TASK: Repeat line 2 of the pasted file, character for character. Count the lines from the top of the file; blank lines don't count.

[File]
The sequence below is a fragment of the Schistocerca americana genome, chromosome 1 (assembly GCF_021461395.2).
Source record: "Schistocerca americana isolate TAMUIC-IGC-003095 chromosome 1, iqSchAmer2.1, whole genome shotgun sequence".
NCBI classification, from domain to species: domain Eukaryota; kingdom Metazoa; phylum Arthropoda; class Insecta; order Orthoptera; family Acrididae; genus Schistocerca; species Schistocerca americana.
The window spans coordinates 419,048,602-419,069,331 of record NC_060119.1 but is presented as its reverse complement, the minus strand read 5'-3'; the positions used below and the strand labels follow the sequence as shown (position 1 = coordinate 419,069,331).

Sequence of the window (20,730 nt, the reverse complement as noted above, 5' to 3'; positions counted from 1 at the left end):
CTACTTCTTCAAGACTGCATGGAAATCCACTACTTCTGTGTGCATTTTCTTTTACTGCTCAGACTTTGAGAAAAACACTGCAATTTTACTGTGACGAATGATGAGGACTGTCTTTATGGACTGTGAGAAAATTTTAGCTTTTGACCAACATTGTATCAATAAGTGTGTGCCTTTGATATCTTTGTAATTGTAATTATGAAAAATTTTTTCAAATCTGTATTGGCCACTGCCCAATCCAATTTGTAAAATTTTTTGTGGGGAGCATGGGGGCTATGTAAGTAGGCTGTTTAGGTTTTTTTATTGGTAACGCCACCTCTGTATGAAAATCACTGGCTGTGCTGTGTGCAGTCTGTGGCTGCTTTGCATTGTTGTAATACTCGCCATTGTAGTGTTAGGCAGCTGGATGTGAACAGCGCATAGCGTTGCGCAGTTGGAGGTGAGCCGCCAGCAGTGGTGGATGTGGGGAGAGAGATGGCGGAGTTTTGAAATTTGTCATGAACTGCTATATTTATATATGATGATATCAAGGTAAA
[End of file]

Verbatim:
Source record: "Schistocerca americana isolate TAMUIC-IGC-003095 chromosome 1, iqSchAmer2.1, whole genome shotgun sequence".